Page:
5. 12 cortical layers were sampled from the qT1 map acquired at 1mm isotropic resolution. Given that many changes were observed near the pial surface, such as Figure 3A-ii. Please discuss if and how the effects of partial volume averaging were accounted for. Were all qT1-related analyses controlled for cortical thickness?

Indeed, partial volume effects could in theory lead to changes in superior compartments of the qT1 signal. However, given the potential shared effects of microstructure and cortical thickness we did not include the regression of cortical thickness in our main analyses. Yet, when controlling for cortical thickness, we found similar effects (Supplementary Table 37-39). Moreover, when comparing spatial similarity of changes in intrinsic function and microstructure as a function of cortical depth, we found that in particular changes in the upper compartment corresponded to changes in functional eccentricity and G2 and G3 following Presence. Notwithstanding this could also be a correlation of noise, and further work is needed using ultra-high-resolution paradigms to understand the relationship between depth-varying microstructure and function. We added these considerations to the Discussion.

“Our work highlighted depth-dependent changes in cortical microstructure, with associations to intrinsic functional and behavioral change that go above and beyond cortical thickness alterations. Yet, we cannot exclude that part of the effects also include partial volume averaging, given the resolution of the data and study set-up. Further work will benefit from including longitudinal paradigms with sub-millimeter microstructural and intrinsic functional markers to further understand the interplay between depth-varying microstructure, its plasticity, and intrinsic brain function.!

6. I must admit that I'm a bit confused about the qT1 layer results, especially those in Figure 3B. The colored lines seem to indicate across-depth qT1 changes in each functional region. Then why would there be four lines for all networks? For example, why is there a green line, indicating perspective network, in the plot for attention network results? More details in the figure caption would be helpful.

To clarify, we depicted the average effects in each training module, TM (color code: Presence: yellow; Affect: red; Perspective: green) and retest control (blue) as a function of cortical depth as ‘spaghetti plots’. The boxes on the right of each spaghetti plot display the statistics (t-values) of the difference between TMs, with the contrast color coded as upper minus lower TM (defined by color). We have now added this explanation to the legend to further clarify and added further clarifying annotations in the figure.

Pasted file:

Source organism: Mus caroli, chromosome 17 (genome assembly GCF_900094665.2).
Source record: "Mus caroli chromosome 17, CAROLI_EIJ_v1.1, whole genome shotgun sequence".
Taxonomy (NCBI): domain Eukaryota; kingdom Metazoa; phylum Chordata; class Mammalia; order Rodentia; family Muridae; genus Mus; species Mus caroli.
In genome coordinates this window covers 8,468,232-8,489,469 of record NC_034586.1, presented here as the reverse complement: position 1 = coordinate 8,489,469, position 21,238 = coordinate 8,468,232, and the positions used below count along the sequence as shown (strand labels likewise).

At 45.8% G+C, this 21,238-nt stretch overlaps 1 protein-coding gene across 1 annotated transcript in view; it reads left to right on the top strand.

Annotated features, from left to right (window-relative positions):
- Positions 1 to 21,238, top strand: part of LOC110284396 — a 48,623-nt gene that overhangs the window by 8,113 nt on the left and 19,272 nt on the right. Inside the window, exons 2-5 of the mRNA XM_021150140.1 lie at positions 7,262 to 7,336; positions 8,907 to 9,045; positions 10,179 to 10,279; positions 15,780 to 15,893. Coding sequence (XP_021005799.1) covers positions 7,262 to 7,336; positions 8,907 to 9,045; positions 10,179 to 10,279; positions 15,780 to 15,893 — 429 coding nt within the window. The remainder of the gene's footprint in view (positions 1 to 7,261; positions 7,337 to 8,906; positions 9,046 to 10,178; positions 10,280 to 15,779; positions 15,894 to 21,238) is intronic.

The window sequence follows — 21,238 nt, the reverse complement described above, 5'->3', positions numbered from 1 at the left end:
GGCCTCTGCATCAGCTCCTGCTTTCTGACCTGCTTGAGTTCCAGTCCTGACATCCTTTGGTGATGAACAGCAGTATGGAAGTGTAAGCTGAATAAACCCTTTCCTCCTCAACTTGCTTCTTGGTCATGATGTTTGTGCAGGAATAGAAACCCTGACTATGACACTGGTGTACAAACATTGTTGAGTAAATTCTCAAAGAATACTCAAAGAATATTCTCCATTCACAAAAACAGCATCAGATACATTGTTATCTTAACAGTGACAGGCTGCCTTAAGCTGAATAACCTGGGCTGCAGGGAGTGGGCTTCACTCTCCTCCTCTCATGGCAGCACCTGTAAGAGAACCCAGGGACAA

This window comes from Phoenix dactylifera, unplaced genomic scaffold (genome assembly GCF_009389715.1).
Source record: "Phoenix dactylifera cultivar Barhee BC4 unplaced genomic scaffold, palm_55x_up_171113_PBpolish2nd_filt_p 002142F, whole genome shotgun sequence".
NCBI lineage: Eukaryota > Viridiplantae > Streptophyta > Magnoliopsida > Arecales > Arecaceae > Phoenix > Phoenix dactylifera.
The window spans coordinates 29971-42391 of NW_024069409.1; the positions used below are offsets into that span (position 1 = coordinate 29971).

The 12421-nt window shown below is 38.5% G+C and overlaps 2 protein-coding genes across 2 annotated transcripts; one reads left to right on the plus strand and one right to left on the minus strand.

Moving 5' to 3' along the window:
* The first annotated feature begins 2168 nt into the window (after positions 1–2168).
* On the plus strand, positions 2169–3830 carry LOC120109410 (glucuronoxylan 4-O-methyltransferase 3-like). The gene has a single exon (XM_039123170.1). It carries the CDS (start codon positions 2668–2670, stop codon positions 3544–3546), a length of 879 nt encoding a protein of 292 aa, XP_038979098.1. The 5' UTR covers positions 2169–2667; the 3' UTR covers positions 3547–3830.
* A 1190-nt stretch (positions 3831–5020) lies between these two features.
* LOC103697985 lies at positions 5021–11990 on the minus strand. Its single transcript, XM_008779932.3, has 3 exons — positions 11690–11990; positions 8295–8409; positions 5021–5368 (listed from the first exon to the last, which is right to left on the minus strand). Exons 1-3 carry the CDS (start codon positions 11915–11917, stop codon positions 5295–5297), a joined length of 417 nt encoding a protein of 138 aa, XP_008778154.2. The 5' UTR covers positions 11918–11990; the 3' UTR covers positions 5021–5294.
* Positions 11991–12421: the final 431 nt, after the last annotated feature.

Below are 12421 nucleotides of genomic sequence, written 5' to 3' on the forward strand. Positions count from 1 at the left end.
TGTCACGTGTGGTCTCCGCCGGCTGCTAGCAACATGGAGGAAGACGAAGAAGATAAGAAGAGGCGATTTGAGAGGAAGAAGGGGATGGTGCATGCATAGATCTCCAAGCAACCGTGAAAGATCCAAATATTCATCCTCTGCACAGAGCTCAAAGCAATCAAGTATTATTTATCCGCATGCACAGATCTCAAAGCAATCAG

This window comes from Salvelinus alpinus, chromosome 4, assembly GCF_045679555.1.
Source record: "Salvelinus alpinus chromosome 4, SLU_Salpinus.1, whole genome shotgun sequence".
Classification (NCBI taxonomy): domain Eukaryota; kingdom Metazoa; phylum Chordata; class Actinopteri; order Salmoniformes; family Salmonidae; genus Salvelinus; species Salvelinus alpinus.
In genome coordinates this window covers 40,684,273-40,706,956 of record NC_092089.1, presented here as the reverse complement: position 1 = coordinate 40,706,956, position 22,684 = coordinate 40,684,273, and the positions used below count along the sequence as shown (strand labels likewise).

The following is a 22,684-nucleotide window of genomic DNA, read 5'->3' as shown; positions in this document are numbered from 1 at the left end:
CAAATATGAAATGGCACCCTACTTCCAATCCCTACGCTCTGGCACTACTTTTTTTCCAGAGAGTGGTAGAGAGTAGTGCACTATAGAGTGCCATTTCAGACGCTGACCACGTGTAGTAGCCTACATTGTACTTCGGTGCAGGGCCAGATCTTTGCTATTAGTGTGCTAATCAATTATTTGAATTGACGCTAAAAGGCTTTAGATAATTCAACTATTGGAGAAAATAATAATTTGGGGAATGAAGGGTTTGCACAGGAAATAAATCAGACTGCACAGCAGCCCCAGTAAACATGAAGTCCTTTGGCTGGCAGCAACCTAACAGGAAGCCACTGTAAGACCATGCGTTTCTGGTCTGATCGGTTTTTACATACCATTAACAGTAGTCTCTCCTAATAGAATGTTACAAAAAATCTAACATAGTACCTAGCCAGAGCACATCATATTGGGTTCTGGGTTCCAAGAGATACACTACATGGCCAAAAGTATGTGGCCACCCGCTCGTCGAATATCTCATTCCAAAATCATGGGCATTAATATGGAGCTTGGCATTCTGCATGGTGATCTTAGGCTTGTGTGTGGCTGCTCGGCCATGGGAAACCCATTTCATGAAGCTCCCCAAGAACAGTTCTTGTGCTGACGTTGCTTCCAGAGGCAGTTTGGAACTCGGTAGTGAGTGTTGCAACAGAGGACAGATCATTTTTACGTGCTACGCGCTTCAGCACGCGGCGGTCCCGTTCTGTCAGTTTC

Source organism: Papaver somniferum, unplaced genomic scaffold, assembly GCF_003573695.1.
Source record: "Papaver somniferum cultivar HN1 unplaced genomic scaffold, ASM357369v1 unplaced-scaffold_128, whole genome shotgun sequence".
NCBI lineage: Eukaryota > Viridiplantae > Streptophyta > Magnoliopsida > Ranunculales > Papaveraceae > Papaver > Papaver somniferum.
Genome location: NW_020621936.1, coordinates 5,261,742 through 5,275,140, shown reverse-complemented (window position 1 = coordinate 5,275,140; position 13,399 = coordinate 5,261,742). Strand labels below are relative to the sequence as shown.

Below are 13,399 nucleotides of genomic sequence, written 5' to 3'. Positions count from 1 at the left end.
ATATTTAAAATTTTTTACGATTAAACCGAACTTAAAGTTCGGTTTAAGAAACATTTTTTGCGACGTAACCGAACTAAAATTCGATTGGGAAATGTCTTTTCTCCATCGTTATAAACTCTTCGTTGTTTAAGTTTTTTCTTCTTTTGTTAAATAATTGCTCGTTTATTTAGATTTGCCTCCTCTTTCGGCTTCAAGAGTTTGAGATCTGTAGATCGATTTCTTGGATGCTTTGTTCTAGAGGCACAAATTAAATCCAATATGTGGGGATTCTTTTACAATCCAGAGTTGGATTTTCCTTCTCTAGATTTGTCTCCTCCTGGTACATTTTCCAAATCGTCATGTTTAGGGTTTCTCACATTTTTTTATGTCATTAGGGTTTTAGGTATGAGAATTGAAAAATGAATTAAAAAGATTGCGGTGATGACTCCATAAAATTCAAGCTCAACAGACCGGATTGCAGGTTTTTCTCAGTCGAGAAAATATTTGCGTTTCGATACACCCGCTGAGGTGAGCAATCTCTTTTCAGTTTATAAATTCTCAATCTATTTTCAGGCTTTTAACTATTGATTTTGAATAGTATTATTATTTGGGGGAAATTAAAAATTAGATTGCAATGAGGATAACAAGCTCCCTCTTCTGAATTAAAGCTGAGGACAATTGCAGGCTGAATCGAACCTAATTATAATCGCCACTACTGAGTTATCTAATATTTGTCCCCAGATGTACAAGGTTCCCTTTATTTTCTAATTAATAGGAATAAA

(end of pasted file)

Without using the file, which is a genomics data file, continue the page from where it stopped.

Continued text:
“Figure 4. Dissociable microstructural alterations following mental training. A). TM specific changes in cortical microstructure; i. probing depth-specific cortical microstructure; ii. qT1 in regions showing eccentricity change (y-axis: depth, x-axis: qT1 change); B) Network-specific change in cortical microstructure as a function of depth, mean change per TM, pFDR<0.05 have black outline (y-axis: depth, x-axis: qT1 change). The boxes on the right of each plot display the statistics (t-values) of the respective difference between TM, with the contrast color coded as upper minus lower TM (defined by color); C) Correspondence of functional versus microstructural change; i. Spatial correlation of mean alterations in each TM, black outline indicates pspin<0.05, as a function of cortical depth.”

Reviewer #2 (Recommendations for the authors):

In the manuscript entitled "Functional and microstructural plasticity following social and interoceptive mental training" by Valk et al., the authors present an analysis of the ReSource study data wherein they examine how gradients of functional connectivity and microstructure change following mindfulness and cognitive training. Their findings indicate that individuals' functional connectivity and cortical microstructure change longitudinally in response to these interventions, providing compelling evidence that interventions such as mindfulness change the brain's structure. Additionally, the authors used these changes to predict measures of attention, compassion, and perspective taking.